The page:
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Source Mage


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Violence is the watchword, loyalties shift and death is the common denominator when the worlds of humans and fey interact on modern terms.


I was five when the dragons first appeared … and the lights went out for good.

From former army officer William Stacey comes Source Mage, the first book in an exciting new blend of urban fantasy and military adventure.

Eighteen years after the cataclysmic appearance of the four great dragons over Mount Fuji, humanity shares a shattered Earth with the Fey—fairies, elves, and other supernatural creatures. Trust is short, magic is common, and each day is a struggle for survival in the Awakened World of 2053.

Retired army mage Angie Ritter is on the run with her former army buddy and werewolf shock trooper, Erin Seagrave. Someone is hunting werewolves and Erin is their prey, but Angie's not going to let them get her.

Even if it means Angie's own death.

Warning: Contains scenes of sexual situations, realistic violence, and soldiers talking like soldiers.

“Source Mage” is a tightly written, fast paced action adventure set in a post-apocalyptic world of declining military resources and increasing magical influence.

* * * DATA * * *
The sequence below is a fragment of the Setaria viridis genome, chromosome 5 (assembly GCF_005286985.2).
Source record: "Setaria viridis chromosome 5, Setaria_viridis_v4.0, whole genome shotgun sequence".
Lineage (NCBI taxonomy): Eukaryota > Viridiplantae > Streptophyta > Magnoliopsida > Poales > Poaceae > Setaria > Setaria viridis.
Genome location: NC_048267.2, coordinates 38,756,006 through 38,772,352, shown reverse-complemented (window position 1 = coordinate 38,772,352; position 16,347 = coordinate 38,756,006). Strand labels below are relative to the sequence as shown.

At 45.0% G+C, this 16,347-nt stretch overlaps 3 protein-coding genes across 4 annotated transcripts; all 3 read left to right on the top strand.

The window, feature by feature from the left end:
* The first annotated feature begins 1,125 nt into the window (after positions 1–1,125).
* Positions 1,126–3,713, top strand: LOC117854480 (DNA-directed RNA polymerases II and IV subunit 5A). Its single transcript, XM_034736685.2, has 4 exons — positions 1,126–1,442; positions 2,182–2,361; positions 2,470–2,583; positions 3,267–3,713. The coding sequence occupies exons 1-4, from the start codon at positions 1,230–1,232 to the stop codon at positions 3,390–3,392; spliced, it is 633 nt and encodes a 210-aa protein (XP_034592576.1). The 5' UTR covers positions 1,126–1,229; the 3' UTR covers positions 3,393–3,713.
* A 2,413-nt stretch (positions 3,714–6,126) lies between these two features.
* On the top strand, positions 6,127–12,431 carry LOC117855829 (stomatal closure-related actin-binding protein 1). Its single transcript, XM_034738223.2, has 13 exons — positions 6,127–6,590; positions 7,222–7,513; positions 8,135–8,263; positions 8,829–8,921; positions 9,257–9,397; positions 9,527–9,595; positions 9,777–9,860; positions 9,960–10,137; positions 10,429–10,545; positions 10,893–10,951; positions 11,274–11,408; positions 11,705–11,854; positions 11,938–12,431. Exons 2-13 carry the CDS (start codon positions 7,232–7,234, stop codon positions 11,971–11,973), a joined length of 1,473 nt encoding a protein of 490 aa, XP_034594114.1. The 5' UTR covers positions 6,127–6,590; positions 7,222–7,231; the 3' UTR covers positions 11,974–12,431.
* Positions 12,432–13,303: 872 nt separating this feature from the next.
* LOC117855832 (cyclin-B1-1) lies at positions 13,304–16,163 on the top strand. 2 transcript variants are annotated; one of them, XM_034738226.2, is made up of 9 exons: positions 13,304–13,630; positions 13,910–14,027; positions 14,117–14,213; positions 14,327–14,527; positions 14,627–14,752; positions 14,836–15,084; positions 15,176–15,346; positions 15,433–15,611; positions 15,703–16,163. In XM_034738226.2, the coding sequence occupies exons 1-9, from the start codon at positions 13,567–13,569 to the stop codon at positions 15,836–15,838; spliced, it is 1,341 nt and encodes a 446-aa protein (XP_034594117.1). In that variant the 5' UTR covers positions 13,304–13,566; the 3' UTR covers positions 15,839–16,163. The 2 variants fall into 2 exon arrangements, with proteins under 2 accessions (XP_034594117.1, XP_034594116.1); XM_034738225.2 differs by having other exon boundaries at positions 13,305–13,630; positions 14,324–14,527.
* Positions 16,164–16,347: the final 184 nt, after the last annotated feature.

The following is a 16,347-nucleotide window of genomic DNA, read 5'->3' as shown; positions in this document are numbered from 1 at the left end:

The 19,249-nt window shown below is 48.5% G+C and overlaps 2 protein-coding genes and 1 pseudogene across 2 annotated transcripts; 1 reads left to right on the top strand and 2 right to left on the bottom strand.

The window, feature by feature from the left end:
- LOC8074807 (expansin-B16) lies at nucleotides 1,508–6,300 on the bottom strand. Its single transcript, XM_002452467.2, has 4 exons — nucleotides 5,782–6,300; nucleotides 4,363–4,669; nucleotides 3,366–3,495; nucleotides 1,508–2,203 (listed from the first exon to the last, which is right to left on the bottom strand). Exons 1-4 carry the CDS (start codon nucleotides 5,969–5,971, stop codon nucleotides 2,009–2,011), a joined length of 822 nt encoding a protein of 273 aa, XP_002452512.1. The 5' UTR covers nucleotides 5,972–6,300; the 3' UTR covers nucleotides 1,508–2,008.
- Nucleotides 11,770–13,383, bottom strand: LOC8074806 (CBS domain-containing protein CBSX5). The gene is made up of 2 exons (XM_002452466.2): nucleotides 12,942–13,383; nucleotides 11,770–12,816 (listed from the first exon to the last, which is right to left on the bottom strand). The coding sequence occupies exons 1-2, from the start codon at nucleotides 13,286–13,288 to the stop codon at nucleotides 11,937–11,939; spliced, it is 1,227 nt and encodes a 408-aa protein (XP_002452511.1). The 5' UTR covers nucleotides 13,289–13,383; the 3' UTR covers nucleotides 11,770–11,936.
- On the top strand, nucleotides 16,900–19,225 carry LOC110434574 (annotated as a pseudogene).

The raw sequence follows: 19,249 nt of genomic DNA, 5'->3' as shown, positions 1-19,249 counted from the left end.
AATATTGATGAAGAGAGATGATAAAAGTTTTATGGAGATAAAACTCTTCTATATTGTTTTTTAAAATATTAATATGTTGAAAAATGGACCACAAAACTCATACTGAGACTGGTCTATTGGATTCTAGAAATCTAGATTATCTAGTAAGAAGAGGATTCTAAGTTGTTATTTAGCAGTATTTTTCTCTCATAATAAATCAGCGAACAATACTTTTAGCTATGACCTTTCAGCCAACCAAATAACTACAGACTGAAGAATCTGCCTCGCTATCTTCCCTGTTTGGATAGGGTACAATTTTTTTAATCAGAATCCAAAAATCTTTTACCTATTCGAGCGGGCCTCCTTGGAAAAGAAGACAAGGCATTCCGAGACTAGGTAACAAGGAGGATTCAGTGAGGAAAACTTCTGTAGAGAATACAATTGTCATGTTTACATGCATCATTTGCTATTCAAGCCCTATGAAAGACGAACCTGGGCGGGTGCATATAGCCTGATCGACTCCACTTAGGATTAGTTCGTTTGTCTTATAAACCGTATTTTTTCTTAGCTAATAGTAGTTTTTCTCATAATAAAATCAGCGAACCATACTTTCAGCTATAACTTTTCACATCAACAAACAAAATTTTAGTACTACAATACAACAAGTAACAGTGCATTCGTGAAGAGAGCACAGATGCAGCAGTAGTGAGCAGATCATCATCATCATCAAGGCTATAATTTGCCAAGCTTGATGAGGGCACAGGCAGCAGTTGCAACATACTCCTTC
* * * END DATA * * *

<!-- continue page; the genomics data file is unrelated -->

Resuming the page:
This writer knows his weapons and his modern battle terminology, and he accomplishes the difficult blend between the mundane and the supernatural and keeps the conflict realistic. It’s a tightrope walk, making machine guns an even match with a mage’s powers. Mr. Stacey manages it by careful limitations on the scope of magic. Certain powers are restricted to certain beings, and limited by the amount of energy they use. So, while a mage may be able deflect AK-47 bullets, his endurance is finite, and sooner or later, one will get through. Individual gun battles can coincide with demons tearing each other to pieces in aerial combat. This means it feels completely natural that the final conflict can be a swordfight between the hero and her former lover.